Campaign of 1860

by Drew E. VandeCreek, PhD.

On May 10, 1860, a united Illinois Republican Party chose Abraham Lincoln as its presidential candidate, dubbing him the "Rail Splitter," a nickname that harkened to Lincoln's humble frontier origins. The Republican National Convention subsequently turned to Lincoln after the supporters of William H. Seward of New York, Simon Cameron of Pennsylvania and Edward Bates of Missouri failed to resolve their differences at the party's Chicago convention.

The Democratic Party split into northern and southern wings, and each faction chose its own presidential candidate, Stephen A. Douglas for the northerners andJohn C. Breckinridge of Kentucky for the southrons. A third party candidate, John Bell, emerged to represent conservatives, mostly former Whigs, who were dissatisfied with the other parties.

The campaign of 1860 proved to be the most spectacular of the century. The deepening sectional crisis dominated public debate. Four candidates brought their diverse appeals to the voting public, yet none managed to forge a broad coalition from a badly fractured electorate.

Lincoln focused his campaign on the northern and western states, and rightly considered himself persona non grata in the slaveholding South. Breckinridgesimilarly built upon a strong base in the southern states, but was widely reviled in the North. Bell spoke for his core constituency of aging Whigs and other conservatives who believed the sectional crisis would go away if they merely ignored it. Douglas meanwhile exhausted himself by taking the unprecedented step of delivering campaign addresses on his own behalf. In this era candidates themselves maintained a dignified silence while party stump speakers delivered their message to the voters on the local level.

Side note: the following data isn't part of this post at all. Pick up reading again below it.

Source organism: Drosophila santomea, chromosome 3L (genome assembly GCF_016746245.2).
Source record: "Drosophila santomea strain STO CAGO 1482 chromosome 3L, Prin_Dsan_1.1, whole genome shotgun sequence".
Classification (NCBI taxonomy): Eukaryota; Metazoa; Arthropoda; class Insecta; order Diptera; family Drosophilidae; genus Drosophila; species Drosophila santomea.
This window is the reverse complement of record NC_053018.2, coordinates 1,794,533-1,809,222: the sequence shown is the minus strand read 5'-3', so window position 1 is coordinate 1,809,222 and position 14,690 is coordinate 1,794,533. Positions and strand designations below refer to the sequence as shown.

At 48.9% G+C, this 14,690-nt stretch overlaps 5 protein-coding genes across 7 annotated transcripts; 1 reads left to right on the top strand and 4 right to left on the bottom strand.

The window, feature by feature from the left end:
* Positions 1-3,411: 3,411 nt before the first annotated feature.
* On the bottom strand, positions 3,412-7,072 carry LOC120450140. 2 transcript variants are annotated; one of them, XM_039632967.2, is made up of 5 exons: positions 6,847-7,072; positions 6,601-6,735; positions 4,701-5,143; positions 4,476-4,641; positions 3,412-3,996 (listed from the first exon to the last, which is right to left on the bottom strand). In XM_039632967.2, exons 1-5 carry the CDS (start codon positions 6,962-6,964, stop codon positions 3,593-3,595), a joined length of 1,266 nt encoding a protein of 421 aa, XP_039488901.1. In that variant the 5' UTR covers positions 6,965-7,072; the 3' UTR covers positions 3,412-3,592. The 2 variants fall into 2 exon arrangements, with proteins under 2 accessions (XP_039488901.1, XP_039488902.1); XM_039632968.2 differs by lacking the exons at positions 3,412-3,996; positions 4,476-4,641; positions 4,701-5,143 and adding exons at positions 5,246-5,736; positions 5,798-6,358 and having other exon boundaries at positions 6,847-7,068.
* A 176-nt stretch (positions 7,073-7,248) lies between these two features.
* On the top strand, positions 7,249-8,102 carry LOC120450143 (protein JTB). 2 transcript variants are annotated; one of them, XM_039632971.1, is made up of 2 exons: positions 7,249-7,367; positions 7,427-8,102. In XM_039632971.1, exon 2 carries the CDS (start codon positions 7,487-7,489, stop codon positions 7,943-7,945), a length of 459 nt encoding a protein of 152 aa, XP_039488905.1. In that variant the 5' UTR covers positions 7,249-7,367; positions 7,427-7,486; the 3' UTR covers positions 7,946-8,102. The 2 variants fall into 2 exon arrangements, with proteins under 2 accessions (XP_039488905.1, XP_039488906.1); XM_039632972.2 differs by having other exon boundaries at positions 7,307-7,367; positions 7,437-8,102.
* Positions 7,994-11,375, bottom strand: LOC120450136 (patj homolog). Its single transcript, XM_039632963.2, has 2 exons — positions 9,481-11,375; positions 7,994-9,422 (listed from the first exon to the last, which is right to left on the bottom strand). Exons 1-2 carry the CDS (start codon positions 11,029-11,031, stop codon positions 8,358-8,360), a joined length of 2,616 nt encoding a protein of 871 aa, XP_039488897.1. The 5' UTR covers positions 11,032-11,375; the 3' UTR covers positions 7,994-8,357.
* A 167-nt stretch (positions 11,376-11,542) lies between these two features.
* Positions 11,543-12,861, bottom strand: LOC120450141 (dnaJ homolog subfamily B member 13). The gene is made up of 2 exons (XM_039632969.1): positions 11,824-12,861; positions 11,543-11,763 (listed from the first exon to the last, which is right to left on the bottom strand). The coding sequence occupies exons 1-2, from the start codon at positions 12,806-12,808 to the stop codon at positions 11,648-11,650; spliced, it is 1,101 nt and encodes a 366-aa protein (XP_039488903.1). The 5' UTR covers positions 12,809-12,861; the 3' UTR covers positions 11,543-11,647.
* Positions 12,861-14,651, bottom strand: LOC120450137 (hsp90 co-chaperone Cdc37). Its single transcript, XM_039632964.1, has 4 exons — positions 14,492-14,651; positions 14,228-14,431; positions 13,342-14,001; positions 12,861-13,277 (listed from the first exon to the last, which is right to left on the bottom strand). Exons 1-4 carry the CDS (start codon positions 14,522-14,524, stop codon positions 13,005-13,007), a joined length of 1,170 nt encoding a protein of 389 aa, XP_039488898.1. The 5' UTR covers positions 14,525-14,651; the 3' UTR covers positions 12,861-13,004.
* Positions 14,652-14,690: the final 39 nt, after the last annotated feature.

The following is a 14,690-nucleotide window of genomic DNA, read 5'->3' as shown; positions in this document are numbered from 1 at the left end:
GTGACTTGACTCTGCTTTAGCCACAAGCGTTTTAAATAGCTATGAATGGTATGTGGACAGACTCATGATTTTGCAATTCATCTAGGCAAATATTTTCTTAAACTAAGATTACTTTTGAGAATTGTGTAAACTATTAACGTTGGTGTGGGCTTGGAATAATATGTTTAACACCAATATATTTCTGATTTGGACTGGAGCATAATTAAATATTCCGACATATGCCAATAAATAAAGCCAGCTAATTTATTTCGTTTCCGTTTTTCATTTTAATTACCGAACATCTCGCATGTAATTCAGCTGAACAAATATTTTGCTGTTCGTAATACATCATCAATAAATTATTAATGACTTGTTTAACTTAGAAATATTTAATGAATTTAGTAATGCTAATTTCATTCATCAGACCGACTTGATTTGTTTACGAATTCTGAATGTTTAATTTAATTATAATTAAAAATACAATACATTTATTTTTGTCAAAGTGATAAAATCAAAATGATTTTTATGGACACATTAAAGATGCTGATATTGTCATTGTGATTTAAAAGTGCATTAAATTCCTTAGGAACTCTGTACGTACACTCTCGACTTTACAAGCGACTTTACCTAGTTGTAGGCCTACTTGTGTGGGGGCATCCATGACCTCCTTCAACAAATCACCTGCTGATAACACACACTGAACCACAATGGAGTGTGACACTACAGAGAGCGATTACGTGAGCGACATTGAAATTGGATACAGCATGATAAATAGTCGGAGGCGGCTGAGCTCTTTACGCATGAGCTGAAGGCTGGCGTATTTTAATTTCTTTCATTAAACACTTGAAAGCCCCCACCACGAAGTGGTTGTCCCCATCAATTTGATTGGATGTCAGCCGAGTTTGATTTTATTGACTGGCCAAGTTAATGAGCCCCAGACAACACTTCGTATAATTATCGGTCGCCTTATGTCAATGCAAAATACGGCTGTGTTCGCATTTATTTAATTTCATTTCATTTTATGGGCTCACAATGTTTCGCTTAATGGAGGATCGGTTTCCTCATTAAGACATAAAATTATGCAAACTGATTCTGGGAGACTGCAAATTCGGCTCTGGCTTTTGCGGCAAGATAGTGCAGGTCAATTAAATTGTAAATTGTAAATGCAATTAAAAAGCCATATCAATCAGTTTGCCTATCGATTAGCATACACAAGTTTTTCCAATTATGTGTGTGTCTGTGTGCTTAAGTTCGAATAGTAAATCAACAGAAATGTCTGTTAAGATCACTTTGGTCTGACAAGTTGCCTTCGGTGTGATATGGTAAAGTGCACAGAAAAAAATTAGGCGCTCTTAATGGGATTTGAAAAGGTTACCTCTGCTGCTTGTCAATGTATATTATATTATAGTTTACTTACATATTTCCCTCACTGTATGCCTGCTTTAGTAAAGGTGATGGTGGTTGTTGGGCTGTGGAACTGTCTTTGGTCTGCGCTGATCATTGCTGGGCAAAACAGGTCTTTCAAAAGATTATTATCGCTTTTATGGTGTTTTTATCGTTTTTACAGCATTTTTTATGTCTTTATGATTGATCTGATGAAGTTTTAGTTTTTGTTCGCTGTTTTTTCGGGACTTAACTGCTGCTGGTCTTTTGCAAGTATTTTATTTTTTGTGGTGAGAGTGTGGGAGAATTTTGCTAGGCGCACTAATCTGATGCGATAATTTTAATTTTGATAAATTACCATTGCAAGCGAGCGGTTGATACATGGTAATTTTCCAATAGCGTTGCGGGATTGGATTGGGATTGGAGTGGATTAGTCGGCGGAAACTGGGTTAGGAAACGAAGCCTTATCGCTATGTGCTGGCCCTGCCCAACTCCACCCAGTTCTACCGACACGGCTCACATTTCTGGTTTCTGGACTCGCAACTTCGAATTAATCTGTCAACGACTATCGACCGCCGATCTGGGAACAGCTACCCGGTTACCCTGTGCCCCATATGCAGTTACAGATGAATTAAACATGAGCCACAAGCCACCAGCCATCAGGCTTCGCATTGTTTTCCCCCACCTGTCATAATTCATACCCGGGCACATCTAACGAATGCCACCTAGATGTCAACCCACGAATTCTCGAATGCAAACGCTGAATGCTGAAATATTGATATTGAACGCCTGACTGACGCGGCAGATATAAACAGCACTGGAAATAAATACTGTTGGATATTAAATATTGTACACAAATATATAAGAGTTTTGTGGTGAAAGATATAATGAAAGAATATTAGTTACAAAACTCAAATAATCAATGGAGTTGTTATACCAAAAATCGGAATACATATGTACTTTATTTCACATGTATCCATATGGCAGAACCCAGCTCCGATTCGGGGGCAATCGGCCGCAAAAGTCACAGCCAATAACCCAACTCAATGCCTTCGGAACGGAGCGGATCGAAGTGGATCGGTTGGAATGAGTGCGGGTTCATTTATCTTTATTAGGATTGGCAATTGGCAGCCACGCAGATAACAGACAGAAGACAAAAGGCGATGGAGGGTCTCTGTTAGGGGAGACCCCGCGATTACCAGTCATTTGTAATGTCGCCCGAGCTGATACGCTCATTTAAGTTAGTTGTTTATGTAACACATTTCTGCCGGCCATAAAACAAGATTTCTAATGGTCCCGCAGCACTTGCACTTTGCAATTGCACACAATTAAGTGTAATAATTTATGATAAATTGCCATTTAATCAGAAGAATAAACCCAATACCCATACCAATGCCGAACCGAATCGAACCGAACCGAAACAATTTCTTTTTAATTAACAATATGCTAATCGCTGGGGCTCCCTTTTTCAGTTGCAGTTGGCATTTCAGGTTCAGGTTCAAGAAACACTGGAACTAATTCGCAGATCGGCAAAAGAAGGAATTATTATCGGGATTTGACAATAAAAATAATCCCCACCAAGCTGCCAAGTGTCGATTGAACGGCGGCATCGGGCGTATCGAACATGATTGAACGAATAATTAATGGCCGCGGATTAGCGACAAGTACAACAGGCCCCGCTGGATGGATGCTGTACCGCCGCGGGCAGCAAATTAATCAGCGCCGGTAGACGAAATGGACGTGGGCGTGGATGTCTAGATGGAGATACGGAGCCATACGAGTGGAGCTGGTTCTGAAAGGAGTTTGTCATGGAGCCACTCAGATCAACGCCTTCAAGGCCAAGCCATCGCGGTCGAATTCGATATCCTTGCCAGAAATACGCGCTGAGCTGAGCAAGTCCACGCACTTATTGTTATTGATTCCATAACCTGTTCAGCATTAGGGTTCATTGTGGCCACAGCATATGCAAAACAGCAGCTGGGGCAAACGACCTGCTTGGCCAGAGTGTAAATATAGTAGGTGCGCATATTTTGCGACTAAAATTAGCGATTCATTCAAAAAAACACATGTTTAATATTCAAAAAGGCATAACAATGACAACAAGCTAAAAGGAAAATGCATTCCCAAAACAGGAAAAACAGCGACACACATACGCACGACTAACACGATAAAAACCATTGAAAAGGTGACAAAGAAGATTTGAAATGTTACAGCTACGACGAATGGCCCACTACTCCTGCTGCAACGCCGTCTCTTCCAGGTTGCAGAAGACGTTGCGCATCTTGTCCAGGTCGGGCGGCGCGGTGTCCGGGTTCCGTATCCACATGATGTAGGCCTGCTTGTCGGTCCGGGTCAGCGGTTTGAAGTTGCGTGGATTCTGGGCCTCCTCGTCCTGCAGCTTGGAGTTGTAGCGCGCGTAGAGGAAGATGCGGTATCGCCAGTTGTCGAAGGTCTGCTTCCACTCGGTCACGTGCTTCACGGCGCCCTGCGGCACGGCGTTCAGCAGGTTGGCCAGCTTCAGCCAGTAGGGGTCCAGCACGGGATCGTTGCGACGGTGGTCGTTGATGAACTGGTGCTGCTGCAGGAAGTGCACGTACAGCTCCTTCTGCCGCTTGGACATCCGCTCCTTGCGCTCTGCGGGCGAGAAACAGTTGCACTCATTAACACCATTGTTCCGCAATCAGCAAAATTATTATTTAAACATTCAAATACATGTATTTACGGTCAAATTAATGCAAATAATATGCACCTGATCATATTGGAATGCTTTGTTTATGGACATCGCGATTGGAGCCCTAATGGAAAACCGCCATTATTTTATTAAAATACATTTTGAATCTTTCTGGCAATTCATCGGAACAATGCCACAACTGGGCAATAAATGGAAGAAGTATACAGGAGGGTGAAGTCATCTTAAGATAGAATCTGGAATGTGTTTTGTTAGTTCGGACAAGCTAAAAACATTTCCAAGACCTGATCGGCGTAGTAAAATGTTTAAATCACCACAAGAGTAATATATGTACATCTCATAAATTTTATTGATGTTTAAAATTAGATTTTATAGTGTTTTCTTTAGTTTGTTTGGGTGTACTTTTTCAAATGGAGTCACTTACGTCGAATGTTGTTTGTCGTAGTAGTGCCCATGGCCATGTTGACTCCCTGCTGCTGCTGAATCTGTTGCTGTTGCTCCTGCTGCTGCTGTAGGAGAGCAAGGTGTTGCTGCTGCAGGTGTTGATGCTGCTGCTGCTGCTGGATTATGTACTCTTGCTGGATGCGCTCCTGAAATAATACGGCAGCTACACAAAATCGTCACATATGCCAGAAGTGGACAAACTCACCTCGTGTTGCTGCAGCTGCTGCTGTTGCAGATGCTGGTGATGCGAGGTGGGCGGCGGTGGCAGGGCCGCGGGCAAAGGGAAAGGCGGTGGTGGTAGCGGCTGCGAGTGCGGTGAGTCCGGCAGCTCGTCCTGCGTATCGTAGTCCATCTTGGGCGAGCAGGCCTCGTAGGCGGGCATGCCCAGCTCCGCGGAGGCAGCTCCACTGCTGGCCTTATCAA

Douglas toured both the North (where he was a popular candidate) and the South (where fevered southern-rights advocates increasingly viewed his doctrine of popular sovereignty as a betrayal of their demands). Vainly Douglas argued that he was the only national candidate and the candidate able to avoid disunion.

Both Breckinridge and Douglas Democrats mounted a withering attack on the Republican Party's perceived advocacy of African-American social and political equality. One Democratic newspaper argued that if Lincoln was elected "hundreds of thousands" of fugitive slaves would immediately "emigrate to their friends - the Republicans - (in the) North, and be placed by them side by side in competition with white men." Other attacks employed graphic racial slurs to cow northern voters. Many Republicans found these sorts of attacks compelling, and local Republican organizations across the North often downplayed slavery as a moral issue and returned to attacks upon the familiar "slave power."

The antebellum political system's participatory pageantry reached its apex with the campaign of 1860. Close electoral competition obliged the parties to rely upon high voter turnout to secure elections. In an era before mass media politics, the parties relied upon stump speakers and mass publications like campaign song books to inspire partisan picnics, parades and rallies. These events often provided the faithful with free food and drink, served to whip up party fervor, and encouraged voter turnout.

Republicans marshalled their armies of electoral activists, many of them young men organized into groups known as "Wide Awakes." Clad in oilcloths and caps, the Wide Awakes mounted a succession of torchlight parades which took Lincoln's message to the streets. Here they often met up with Democratic flying squadrons and other rivals.

When the dust settled, Lincoln was elected president with a mere thirty-nine percent of the vote. He carried no state south of the Mason-Dixon line.